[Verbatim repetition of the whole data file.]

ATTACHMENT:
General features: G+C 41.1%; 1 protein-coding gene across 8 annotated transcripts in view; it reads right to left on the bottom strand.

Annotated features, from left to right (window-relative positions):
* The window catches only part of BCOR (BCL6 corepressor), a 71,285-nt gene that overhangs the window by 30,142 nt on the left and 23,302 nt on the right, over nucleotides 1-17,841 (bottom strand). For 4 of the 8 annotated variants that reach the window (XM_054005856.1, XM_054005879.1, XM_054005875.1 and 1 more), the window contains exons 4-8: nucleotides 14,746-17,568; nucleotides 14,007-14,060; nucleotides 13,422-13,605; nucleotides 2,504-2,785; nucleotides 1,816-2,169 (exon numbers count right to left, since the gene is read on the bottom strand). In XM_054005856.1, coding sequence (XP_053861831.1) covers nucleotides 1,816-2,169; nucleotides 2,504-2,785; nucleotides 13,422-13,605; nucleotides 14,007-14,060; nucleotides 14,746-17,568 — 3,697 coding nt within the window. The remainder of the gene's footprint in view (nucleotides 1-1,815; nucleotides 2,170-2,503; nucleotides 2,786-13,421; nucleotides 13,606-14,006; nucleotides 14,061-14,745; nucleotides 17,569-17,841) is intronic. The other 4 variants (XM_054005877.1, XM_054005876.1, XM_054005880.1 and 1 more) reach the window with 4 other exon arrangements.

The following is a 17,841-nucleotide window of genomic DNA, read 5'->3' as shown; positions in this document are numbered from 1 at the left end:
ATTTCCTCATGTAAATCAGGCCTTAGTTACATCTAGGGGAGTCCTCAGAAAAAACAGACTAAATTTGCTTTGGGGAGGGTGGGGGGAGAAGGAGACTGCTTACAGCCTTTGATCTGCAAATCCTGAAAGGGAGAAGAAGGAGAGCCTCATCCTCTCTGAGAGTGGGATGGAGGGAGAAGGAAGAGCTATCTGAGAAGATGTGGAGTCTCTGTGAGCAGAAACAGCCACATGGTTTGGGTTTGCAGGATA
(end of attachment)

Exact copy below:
General features: G+C 41.1%; 1 protein-coding gene across 8 annotated transcripts in view; it reads right to left on the bottom strand.

Annotated features, from left to right (window-relative positions):
* The window catches only part of BCOR (BCL6 corepressor), a 71,285-nt gene that overhangs the window by 30,142 nt on the left and 23,302 nt on the right, over nucleotides 1-17,841 (bottom strand). For 4 of the 8 annotated variants that reach the window (XM_054005856.1, XM_054005879.1, XM_054005875.1 and 1 more), the window contains exons 4-8: nucleotides 14,746-17,568; nucleotides 14,007-14,060; nucleotides 13,422-13,605; nucleotides 2,504-2,785; nucleotides 1,816-2,169 (exon numbers count right to left, since the gene is read on the bottom strand). In XM_054005856.1, coding sequence (XP_053861831.1) covers nucleotides 1,816-2,169; nucleotides 2,504-2,785; nucleotides 13,422-13,605; nucleotides 14,007-14,060; nucleotides 14,746-17,568 — 3,697 coding nt within the window. The remainder of the gene's footprint in view (nucleotides 1-1,815; nucleotides 2,170-2,503; nucleotides 2,786-13,421; nucleotides 13,606-14,006; nucleotides 14,061-14,745; nucleotides 17,569-17,841) is intronic. The other 4 variants (XM_054005877.1, XM_054005876.1, XM_054005880.1 and 1 more) reach the window with 4 other exon arrangements.

The following is a 17,841-nucleotide window of genomic DNA, read 5'->3' as shown; positions in this document are numbered from 1 at the left end:
ATTTCCTCATGTAAATCAGGCCTTAGTTACATCTAGGGGAGTCCTCAGAAAAAACAGACTAAATTTGCTTTGGGGAGGGTGGGGGGAGAAGGAGACTGCTTACAGCCTTTGATCTGCAAATCCTGAAAGGGAGAAGAAGGAGAGCCTCATCCTCTCTGAGAGTGGGATGGAGGGAGAAGGAAGAGCTATCTGAGAAGATGTGGAGTCTCTGTGAGCAGAAACAGCCACATGGTTTGGGTTTGCAGGATA